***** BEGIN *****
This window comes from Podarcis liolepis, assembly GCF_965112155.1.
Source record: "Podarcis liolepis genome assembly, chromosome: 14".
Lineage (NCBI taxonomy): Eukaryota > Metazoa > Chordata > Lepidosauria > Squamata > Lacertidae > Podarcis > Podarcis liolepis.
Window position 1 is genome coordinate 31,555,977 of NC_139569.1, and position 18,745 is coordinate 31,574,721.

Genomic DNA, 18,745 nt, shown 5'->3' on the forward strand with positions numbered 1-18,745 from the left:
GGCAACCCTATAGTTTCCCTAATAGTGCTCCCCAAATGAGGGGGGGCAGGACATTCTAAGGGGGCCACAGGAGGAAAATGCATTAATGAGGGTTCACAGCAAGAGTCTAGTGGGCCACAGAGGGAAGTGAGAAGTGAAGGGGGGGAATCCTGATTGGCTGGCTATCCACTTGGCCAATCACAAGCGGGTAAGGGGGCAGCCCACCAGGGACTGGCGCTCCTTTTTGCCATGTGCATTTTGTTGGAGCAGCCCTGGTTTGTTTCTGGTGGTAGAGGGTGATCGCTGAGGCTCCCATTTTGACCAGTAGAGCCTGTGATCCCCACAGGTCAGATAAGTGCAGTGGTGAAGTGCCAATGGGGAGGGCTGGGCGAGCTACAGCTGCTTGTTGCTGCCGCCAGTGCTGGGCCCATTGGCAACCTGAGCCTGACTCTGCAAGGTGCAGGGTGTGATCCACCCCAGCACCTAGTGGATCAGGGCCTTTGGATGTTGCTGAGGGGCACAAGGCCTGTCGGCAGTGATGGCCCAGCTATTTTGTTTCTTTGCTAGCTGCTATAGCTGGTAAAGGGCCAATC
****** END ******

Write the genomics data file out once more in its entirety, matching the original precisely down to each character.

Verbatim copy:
This window comes from Podarcis liolepis, assembly GCF_965112155.1.
Source record: "Podarcis liolepis genome assembly, chromosome: 14".
Lineage (NCBI taxonomy): Eukaryota > Metazoa > Chordata > Lepidosauria > Squamata > Lacertidae > Podarcis > Podarcis liolepis.
Window position 1 is genome coordinate 31,555,977 of NC_139569.1, and position 18,745 is coordinate 31,574,721.

Genomic DNA, 18,745 nt, shown 5'->3' on the forward strand with positions numbered 1-18,745 from the left:
GGCAACCCTATAGTTTCCCTAATAGTGCTCCCCAAATGAGGGGGGGCAGGACATTCTAAGGGGGCCACAGGAGGAAAATGCATTAATGAGGGTTCACAGCAAGAGTCTAGTGGGCCACAGAGGGAAGTGAGAAGTGAAGGGGGGGAATCCTGATTGGCTGGCTATCCACTTGGCCAATCACAAGCGGGTAAGGGGGCAGCCCACCAGGGACTGGCGCTCCTTTTTGCCATGTGCATTTTGTTGGAGCAGCCCTGGTTTGTTTCTGGTGGTAGAGGGTGATCGCTGAGGCTCCCATTTTGACCAGTAGAGCCTGTGATCCCCACAGGTCAGATAAGTGCAGTGGTGAAGTGCCAATGGGGAGGGCTGGGCGAGCTACAGCTGCTTGTTGCTGCCGCCAGTGCTGGGCCCATTGGCAACCTGAGCCTGACTCTGCAAGGTGCAGGGTGTGATCCACCCCAGCACCTAGTGGATCAGGGCCTTTGGATGTTGCTGAGGGGCACAAGGCCTGTCGGCAGTGATGGCCCAGCTATTTTGTTTCTTTGCTAGCTGCTATAGCTGGTAAAGGGCCAATC